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Health Equity 101 An Introduction to Health Equity June 26, 2013.

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Presentation on theme: "Health Equity 101 An Introduction to Health Equity June 26, 2013."— Presentation transcript:


2 Health Equity 101 An Introduction to Health Equity June 26, 2013

3 MDH and Health Equity: Why Health Equity Matters? Minnesota rates as one of the healthiest states in the U.S. yet has significant health disparities among certain populations. Aligns with Healthy Minnesota Vision: All people in Minnesota enjoy healthy lives and healthy communities. Broadens the focus of public health in addressing key upstream health determinants that shape where people live, play, work, and learn.

4 Objectives 1.Define health equity and related terms 2.Explain the importance of health equity as a key public health issue 3.Illustrate health disparities and inequities in Minnesota 4.Explain what is a “health equity lens” and how it can be useful to your work

5 Health Equity: Definitions Health Equity - Attainment of the highest level of health possible for all people. Achieving health equity requires valuing everyone with focused and ongoing societal efforts to address avoidable inequalities, historical and contemporary injustices, and the elimination of health disparities and health care disparities. Health Inequity- Differences in health status between more and less socially and economically advantaged groups, caused by systematic differences in social conditions and processes that effectively determine health. Health inequities are avoidable, unjust, and therefore actionable.

6 Health Equity: Definitions Health Disparities - Differences in the incidence, prevalence, mortality, and burden of disease and other adverse health conditions that exist between specific population groups. Social Determinants of Health - Conditions found in the physical, cultural, social, economic and political environments that influence individual and population health. The inequities in the distribution of these conditions lead to differences in health outcomes (health disparities).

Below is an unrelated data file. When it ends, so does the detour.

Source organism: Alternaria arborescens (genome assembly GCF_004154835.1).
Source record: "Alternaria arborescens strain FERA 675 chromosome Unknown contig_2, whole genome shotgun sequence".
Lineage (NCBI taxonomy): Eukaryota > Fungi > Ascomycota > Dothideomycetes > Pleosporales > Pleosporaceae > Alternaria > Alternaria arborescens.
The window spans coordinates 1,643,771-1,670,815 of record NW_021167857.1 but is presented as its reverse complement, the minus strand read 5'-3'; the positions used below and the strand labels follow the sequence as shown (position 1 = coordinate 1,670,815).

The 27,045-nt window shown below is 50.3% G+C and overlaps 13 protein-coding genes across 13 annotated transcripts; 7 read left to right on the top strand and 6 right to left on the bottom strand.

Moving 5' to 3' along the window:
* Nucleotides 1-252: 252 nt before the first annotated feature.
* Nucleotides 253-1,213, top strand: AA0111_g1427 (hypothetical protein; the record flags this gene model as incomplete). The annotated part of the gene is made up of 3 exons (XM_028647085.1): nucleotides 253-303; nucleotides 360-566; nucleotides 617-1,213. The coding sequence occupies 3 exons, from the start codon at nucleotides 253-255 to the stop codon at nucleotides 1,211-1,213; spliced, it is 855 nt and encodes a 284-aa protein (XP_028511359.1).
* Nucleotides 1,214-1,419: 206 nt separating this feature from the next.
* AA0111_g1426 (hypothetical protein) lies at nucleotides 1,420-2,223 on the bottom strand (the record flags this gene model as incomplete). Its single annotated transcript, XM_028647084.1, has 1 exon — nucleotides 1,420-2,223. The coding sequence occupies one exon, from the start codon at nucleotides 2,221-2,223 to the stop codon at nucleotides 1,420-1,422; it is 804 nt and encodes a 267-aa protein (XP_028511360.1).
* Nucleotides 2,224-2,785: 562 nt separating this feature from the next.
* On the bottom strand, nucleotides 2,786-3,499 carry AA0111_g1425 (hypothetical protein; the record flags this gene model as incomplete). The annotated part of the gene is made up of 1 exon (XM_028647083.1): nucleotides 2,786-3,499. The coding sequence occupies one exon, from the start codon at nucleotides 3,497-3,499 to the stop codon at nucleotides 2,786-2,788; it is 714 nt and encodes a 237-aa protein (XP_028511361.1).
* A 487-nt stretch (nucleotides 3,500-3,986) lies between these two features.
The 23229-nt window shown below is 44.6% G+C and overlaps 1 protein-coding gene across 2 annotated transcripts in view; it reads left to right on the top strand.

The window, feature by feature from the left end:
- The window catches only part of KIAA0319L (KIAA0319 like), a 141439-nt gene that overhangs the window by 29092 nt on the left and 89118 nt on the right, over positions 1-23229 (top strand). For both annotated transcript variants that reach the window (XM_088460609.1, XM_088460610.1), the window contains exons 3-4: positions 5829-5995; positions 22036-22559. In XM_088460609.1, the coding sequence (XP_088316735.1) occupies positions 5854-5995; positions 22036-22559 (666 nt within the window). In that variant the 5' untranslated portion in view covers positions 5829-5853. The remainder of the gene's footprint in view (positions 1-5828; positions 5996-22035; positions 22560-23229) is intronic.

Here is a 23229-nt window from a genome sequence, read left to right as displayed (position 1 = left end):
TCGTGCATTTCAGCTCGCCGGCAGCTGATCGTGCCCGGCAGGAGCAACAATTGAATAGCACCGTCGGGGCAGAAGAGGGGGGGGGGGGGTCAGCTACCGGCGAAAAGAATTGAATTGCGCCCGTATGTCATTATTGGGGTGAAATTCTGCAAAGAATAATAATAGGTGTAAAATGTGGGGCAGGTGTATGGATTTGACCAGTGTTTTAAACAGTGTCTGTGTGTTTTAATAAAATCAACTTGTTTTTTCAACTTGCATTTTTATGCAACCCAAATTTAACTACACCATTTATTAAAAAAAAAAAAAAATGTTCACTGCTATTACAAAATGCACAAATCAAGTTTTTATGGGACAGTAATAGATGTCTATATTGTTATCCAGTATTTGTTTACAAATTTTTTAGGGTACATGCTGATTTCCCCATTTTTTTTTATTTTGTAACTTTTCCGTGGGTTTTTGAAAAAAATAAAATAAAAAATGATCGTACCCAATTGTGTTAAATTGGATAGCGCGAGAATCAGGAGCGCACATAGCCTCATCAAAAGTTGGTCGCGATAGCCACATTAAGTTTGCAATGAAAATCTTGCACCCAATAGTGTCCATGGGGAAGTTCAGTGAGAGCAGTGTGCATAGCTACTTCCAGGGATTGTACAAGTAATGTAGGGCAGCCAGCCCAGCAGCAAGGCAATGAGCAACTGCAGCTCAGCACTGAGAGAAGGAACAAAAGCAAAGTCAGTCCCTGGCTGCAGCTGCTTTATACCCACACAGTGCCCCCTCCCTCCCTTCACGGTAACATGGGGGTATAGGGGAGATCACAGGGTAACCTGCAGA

7 Health Equity Lens A health equity lens is a way of adjusting how we look at and consider individual and population health. It looks beyond a population’s overall health status and compares how different groups are doing and takes into consideration the unique concerns of those in disadvantaged groups.

8 Ways an equity lens can be applied to health improvement Involve community members Understand the root causes and level of health inequities Use health (equity) impact assessments Integrate equity goals, approaches and indicators into policies, plans and development agendas Target resources and efforts to reach populations experiencing health disparities

9 Economic Status

10 Income by Race/Ethnicity

11 K – 12 Lunch Support by Race

12 Education Attainment

13 Trends: Education by Poverty Status

14 Education by Race and Ethnicity

15 High School Graduation Rates


17 Health disparities in relation to obesity Obesity rates in Minnesota: –11.1% of Minnesota children are obese –25.7% of Minnesota adults are obese Illness and death due to chronic diseases are more prevalent among racial and ethnic groups. Obesity is a major risk factor for many chronic health conditions including diabetes, heart disease, hypertension, and obesity- related cancer.

18 Education Attainment and Obesity

19 Adult Obesity: Education and Income

20 Adolescent Overweight or Obese Percent who self report overweight or obese

21 Obesity in Minnesota WIC Children Obesity rates in American Indian children ages two to five years continued to rise

22 Health disparities in relation to tobacco Smoking occurs at much higher rates among Native Americans and Alaska Natives and the LGBT (Lesbian, Gay, Bisexual and Transgender) population. Smoking also occurs more frequently among persons of lower income and lower education. Tobacco use rates in Minnesota: –21% use some form of tobacco –16.1% are smokers

23 Tobacco Use in Minnesota

24 Adolescent Tobacco Use

25 Things To Remember We need to consciously and consistently address health disparities and inequities It takes time! Partnerships with community members and organizations is a must Community capacity building and community empowerment are key strategies for reducing health disparities and achieving health equity Populations experiencing health disparities are not homogenous and data does not tell the whole picture

26 For more information Please refer to the SHIP Guiding documents and Health Equity Implementation Guide for more details and resources If you have questions, please direct them to:

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